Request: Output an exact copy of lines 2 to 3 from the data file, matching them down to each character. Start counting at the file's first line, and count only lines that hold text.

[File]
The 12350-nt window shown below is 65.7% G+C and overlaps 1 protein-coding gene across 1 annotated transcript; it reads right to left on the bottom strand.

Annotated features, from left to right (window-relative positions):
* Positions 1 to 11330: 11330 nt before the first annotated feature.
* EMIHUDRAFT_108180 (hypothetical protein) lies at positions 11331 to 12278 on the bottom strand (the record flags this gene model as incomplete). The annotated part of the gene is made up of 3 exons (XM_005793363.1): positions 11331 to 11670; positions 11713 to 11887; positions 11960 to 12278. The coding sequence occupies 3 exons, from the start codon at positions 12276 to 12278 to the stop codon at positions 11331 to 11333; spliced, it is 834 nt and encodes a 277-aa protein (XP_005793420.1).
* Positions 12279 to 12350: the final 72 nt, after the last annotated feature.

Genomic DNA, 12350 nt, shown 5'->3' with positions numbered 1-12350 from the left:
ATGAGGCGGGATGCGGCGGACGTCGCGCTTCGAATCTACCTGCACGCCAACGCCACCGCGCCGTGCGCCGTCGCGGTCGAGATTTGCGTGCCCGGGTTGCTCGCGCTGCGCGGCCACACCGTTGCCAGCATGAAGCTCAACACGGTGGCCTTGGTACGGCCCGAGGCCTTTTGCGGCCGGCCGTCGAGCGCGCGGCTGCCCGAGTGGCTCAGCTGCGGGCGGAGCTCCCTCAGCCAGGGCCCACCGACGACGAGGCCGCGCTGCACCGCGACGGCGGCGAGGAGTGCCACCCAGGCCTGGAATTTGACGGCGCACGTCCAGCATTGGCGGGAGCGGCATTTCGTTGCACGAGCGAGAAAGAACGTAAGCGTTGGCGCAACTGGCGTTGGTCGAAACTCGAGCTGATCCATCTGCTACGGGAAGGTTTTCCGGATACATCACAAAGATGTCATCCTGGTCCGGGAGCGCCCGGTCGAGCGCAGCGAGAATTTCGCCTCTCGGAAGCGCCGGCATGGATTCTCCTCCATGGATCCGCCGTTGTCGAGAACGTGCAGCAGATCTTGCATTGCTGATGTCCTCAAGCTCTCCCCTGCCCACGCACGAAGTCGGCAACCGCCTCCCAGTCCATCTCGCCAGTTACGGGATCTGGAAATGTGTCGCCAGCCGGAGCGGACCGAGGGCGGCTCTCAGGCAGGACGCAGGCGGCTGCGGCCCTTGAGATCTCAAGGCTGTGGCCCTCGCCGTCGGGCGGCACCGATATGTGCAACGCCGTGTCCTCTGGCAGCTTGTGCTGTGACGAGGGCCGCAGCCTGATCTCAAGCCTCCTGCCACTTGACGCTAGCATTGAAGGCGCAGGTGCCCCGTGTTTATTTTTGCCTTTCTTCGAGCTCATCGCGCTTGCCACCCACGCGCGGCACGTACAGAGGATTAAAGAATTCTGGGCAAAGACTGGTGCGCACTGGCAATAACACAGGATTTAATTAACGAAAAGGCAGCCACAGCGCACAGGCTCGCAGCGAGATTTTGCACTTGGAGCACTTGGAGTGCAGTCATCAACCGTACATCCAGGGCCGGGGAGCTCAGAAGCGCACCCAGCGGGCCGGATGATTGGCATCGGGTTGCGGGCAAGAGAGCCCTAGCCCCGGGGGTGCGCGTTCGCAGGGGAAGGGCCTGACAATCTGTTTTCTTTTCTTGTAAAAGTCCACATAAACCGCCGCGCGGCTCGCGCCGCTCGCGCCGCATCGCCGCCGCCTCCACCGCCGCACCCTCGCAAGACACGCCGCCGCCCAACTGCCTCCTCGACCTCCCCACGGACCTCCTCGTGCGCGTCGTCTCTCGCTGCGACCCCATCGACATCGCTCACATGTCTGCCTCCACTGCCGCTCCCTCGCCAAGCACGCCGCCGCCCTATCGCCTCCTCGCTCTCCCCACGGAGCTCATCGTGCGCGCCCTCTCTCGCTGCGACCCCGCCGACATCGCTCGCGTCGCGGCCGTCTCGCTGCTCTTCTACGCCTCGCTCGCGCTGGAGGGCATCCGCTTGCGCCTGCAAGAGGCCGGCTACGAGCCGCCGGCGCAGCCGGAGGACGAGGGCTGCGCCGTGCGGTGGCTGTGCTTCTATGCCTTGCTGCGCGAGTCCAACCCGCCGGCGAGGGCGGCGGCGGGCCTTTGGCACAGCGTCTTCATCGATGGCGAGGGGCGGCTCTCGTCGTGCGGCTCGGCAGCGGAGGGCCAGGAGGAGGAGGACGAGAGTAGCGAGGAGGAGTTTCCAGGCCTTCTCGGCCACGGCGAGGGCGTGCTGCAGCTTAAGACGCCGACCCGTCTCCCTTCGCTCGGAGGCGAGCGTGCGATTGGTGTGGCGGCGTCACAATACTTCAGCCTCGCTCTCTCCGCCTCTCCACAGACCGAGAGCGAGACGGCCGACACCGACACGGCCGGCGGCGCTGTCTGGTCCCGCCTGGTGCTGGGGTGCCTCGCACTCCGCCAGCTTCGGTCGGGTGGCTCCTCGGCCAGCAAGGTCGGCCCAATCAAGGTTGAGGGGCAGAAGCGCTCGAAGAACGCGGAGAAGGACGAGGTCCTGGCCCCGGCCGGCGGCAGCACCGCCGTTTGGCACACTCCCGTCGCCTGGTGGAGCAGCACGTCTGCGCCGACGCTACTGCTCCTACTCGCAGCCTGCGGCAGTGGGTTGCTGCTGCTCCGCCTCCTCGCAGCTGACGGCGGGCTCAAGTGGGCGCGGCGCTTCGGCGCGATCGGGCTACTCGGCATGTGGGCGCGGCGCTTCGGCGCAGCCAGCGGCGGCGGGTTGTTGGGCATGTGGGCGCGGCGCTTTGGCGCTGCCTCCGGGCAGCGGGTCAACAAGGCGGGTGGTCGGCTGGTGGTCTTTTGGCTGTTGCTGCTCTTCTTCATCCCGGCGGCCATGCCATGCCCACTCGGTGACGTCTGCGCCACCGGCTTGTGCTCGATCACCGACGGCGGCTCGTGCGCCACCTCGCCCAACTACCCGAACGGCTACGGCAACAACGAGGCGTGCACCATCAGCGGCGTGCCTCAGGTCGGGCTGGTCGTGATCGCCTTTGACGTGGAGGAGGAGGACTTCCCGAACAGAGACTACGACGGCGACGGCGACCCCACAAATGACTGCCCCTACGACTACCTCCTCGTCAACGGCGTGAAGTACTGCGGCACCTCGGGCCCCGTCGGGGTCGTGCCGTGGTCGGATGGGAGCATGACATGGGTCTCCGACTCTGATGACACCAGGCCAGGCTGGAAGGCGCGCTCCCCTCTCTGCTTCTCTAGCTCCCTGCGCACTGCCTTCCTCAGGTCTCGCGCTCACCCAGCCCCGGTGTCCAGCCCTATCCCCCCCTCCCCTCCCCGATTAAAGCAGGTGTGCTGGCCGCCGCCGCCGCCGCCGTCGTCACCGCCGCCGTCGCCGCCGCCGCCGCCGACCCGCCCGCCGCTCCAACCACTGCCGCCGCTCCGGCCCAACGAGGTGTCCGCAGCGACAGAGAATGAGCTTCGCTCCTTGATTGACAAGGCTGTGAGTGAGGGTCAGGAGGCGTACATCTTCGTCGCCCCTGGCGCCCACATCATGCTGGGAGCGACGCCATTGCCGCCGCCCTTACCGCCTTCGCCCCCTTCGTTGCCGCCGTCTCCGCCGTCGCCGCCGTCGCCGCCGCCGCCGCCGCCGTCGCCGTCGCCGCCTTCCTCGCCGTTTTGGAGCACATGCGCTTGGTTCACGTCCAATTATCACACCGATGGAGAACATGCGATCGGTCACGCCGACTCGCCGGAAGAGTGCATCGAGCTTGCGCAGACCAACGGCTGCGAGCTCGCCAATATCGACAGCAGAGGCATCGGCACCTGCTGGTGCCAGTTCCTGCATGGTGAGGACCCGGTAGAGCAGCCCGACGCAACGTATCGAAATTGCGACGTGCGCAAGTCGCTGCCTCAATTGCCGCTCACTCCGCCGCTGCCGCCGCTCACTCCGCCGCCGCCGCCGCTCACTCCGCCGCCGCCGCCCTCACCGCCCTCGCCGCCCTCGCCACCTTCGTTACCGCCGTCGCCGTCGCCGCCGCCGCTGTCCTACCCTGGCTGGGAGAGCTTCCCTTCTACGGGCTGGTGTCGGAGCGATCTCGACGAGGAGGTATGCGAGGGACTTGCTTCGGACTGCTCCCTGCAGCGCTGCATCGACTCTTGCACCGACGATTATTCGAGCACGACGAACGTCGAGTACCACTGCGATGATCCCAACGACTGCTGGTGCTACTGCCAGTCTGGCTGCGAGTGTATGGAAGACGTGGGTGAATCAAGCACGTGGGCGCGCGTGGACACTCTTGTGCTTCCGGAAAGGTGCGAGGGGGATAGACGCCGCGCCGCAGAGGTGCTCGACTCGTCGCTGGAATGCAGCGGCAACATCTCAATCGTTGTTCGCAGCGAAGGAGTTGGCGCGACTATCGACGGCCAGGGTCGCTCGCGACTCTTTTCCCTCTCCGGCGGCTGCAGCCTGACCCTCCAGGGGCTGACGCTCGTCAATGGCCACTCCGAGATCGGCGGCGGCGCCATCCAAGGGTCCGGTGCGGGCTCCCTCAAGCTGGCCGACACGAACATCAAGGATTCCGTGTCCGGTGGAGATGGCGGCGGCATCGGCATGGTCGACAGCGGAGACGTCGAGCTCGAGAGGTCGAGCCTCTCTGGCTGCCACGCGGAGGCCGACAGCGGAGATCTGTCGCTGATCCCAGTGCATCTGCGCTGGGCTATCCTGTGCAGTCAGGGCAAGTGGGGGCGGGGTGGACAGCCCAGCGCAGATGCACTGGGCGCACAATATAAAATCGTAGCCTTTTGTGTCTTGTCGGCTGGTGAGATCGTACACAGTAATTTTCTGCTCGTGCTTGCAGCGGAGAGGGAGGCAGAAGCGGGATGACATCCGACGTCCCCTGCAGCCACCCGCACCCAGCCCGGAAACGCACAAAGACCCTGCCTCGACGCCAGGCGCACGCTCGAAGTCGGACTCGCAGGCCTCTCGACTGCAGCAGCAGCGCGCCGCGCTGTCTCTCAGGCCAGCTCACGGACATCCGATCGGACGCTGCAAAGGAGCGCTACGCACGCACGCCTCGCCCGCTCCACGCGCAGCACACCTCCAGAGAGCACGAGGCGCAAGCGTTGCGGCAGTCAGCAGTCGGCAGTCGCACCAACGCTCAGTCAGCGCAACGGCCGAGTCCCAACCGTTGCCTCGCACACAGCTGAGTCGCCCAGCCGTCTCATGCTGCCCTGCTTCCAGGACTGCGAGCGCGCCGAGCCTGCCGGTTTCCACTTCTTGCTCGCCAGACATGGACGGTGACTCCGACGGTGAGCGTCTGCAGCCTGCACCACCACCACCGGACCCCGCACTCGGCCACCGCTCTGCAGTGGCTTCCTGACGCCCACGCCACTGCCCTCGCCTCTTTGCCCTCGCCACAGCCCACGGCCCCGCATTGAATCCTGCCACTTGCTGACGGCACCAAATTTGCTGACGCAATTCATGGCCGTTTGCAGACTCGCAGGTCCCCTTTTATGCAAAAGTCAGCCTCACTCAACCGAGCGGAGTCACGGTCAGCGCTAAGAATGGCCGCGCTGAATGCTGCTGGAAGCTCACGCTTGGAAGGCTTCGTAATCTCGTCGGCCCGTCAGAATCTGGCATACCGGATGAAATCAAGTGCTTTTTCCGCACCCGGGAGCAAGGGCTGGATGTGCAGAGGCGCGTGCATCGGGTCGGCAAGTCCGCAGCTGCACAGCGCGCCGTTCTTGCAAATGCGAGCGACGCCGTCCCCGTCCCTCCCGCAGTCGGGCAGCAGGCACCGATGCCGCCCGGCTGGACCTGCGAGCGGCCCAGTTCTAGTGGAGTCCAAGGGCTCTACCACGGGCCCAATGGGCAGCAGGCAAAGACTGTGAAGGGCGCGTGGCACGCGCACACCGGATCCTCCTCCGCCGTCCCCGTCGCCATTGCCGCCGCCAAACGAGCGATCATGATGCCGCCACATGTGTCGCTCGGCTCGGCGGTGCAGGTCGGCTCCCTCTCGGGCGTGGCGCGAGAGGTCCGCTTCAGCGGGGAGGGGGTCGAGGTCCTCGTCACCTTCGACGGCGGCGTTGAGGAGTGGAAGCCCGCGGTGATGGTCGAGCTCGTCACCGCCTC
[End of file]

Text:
Annotated features, from left to right (window-relative positions):
* Positions 1 to 11330: 11330 nt before the first annotated feature.